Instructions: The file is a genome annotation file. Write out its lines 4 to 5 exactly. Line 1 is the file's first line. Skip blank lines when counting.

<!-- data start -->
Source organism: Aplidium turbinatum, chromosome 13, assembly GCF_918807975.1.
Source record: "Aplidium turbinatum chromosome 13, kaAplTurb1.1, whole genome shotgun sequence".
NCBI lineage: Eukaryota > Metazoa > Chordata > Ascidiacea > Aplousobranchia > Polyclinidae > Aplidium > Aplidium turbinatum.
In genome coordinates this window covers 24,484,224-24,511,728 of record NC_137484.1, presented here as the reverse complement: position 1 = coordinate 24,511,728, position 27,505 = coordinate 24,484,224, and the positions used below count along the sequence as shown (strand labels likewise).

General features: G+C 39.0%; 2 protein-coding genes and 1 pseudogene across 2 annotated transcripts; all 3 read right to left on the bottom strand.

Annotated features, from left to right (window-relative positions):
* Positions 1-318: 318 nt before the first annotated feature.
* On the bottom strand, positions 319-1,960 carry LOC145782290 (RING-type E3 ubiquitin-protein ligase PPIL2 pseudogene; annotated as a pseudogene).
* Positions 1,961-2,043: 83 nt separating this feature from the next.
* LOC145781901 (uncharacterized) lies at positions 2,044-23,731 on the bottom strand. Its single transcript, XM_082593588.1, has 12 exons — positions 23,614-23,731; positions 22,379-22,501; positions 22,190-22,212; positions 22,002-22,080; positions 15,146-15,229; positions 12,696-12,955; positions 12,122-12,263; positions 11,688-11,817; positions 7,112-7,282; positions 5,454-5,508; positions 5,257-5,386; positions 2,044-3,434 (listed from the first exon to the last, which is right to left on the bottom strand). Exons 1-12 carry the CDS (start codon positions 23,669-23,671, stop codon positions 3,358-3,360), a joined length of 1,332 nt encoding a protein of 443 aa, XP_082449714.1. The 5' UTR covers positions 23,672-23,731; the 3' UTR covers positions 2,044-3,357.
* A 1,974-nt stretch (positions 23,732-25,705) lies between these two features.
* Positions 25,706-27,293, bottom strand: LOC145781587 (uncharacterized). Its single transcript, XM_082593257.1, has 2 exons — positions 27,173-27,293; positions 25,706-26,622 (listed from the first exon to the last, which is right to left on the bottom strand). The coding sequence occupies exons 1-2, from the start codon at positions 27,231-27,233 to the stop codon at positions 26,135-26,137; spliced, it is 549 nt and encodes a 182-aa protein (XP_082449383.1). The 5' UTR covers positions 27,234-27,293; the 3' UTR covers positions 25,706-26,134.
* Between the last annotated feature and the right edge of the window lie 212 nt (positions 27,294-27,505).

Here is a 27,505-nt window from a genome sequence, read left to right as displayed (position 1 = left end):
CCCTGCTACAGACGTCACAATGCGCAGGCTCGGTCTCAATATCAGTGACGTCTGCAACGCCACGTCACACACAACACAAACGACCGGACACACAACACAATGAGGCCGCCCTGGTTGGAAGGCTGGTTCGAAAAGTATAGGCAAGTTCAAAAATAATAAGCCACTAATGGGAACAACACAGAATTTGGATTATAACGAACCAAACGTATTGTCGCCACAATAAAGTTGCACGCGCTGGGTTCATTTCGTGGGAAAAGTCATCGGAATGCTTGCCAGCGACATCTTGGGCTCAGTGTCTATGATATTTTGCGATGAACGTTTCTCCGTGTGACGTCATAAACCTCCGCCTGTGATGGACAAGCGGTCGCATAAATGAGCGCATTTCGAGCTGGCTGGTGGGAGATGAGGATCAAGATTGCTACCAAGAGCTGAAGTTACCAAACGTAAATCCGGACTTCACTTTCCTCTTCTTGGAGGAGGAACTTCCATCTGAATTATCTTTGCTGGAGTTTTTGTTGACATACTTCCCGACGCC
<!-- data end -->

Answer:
In genome coordinates this window covers 24,484,224-24,511,728 of record NC_137484.1, presented here as the reverse complement: position 1 = coordinate 24,511,728, position 27,505 = coordinate 24,484,224, and the positions used below count along the sequence as shown (strand labels likewise).

General features: G+C 39.0%; 2 protein-coding genes and 1 pseudogene across 2 annotated transcripts; all 3 read right to left on the bottom strand.